There is a plethora of methods to cheat: cheating on your partner, cheating on a test, cheating on a diet. There are so many people you can let down when you cheat.
But what about cheating yourself?
Some people don’t struggle with this at all. I know some such people: they’re confidant in themselves—their choices and their abilities—the way that the rest of us can only envy. Due to some kind of allowance of independence since childhood, these go-getters do what they want and somehow what they want is always what’s right. They read the best books, listen to the best music, eat well, indulge in entertainment, have their dream job, and through it all: never appear to think twice about any of these daily decisions that scare the rest of us into passivity. What should I eat for dinner? It can’t be carbs, it can’t be fats, it must have protein, but I don’t like what I have in the fridge, I shouldn’t spend money, should I waste time cooking? PBJ again and pretend this never happened?
Those hyper-confidant friends are like sharks: they have to move to stay alive. Action is existence.
Conversations with ourselves like the one above can grow to consume our every move. This practice of neurotic forethought can be applied to anything and everything we do—and eventually construct a bubble of uncertainly around us. Then there we are, immobile. We gotta swim, friends!
Too often we get in our own way. Simple as that. There’s no divine or karmic roadblock that is preventing us from being happy—unless you consider yourself divine or karmic. If so, you’re on a whole other level, please leave.
Let’s just give ourselves a chance to be whole. I’ve found a few ways to get to a better place mentally to achieve this.
- Imagination. Regularly picture your life the way you want it. If you see yourself as a super-intellectual librarian, awesome! You have visions of yourself running a five-star restaurant in New York, cool! You feel your feet twitch as you picture a world-class ballet stage. Ah yeeuh! If you find yourself looking like a goddess and starring in a superhero scenario, bravo!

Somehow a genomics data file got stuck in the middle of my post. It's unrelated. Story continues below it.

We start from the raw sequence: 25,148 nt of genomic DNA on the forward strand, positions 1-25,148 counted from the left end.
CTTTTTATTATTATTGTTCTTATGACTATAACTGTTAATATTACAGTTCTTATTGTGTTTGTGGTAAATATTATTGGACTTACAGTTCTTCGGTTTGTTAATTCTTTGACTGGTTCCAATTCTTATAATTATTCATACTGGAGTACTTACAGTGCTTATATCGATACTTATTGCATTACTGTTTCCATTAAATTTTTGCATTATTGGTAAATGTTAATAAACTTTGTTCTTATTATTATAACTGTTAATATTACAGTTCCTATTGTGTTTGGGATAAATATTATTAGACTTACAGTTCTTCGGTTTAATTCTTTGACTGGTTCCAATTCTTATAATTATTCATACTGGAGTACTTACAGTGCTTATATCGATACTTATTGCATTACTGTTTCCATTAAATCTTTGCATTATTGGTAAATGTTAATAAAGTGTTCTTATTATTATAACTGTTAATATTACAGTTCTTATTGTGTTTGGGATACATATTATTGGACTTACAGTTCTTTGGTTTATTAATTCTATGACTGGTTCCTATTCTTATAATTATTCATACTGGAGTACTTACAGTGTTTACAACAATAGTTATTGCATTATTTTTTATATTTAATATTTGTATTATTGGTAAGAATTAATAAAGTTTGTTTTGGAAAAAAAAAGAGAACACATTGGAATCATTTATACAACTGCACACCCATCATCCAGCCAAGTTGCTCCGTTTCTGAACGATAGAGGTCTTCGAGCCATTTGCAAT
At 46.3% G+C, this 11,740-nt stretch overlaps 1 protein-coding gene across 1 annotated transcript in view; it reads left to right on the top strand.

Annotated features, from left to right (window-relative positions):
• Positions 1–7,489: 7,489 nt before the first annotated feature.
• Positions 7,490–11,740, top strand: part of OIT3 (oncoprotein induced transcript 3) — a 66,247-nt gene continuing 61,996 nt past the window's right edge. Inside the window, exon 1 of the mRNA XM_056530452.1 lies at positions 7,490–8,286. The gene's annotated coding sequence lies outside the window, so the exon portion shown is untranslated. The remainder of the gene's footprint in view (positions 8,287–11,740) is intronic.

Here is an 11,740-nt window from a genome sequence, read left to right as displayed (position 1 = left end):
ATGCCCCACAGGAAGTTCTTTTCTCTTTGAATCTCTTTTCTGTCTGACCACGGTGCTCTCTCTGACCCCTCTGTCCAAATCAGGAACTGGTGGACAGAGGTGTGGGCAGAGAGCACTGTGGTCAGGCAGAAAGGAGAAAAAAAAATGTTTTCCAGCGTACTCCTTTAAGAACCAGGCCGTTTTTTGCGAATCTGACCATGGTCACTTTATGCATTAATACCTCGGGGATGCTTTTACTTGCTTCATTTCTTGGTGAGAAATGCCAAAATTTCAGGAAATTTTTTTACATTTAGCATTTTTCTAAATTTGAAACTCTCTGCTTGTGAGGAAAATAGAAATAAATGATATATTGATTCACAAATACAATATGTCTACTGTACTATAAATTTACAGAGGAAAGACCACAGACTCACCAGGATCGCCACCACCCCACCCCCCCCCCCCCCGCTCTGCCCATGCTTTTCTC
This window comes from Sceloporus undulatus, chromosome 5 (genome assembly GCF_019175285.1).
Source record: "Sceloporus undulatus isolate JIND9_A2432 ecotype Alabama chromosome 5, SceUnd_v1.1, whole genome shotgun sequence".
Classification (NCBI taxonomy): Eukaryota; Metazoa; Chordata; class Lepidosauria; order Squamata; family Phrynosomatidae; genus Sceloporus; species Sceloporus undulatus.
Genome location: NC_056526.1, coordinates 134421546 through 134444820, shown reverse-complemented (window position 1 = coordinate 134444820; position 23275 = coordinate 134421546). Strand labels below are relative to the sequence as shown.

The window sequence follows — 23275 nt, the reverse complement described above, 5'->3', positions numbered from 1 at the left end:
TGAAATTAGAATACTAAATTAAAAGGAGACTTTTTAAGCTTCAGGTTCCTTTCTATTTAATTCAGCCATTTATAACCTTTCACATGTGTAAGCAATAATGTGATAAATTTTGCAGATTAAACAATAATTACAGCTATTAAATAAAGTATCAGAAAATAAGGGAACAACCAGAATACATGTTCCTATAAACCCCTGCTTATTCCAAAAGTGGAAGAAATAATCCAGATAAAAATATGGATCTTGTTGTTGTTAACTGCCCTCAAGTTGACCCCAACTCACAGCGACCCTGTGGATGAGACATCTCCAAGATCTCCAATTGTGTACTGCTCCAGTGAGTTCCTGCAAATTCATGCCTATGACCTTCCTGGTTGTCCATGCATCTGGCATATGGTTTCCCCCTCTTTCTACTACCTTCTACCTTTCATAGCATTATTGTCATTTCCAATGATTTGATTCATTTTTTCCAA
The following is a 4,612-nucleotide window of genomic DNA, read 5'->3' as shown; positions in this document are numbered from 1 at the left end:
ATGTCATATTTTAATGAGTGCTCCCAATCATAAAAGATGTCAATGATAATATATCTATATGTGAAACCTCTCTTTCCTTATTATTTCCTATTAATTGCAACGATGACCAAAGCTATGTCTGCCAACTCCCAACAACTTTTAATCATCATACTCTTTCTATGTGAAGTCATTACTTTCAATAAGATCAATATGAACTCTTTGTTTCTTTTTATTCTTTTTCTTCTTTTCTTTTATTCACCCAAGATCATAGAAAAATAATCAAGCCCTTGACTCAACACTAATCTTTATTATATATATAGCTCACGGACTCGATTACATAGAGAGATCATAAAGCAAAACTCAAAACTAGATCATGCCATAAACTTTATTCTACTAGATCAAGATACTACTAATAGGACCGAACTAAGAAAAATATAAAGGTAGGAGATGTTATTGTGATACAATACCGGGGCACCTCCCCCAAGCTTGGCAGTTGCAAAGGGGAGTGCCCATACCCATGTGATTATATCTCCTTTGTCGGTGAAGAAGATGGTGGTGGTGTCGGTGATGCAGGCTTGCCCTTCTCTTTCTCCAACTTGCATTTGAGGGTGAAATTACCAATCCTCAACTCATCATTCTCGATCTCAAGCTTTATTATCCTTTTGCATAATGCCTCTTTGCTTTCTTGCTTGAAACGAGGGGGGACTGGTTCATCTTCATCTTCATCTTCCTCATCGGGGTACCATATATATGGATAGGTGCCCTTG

- Now picture ways to make these visions realities. You can’t develop superpowers. But you can be a tall, strong, beautiful, smart superhero to that neglected kindergartner in your class: you can create projects and activities that make that kid feel like he’s worth saving.
These are two pretty big mental adjustments, and each comes with a lot of baggage to sort through. So a few smaller, easier tips:
- Allow yourself the things that you see the people you admire doing:
- Manage your money well so you can visit coffee shops. Eventually, you’ll have found your signature drink that you can order with flair and finesse, like some kind of connoisseur.
- Manage your time well so you can get on Netflix and watch shows or documentaries; buy a gaming console and plunge into that whole world of virtual reality; make playlists on Spotify or iTunes; try lots of different podcasts until you find one that resonates with you, that you cannot start your morning without.
- Manage your weekends well so that you can travel, start a new hobby, volunteer, or host a get-together.
This is all easier said than done. Sitting down to start learning a new instrument, writing a blog, or any other thing you always thought you would like but never tried is the hardest part. There’s so much self-doubt, and adults give up really easily…
So here’s where the imagination comes back in. Grab that guitar, and imagine that you are Future-You: laid-back, confidant, and most of all—capable. Why is it so scary to give yourself things? Give yourself time to learn. Give yourself instruction, whether that’s getting another university degree, getting a tutor or teacher, or making a YouTube playlist of instructional videos. Give yourself grace: sure you can only play one chord, but could you do that yesterday? Give yourself treats–you made a DIY indoor herb garden and kept it alive for a week? Bust out the chocolate covered pretzels.
Just try stepping out of your own way once. It’s a lifelong challenge and an every-day obstacle, but after one time of seeing the path in front of you clearly without a roadblock that’s weirdly shaped just like you, you’ll be addicted to that freedom.
Don’t cheat yourself out of the reward of success.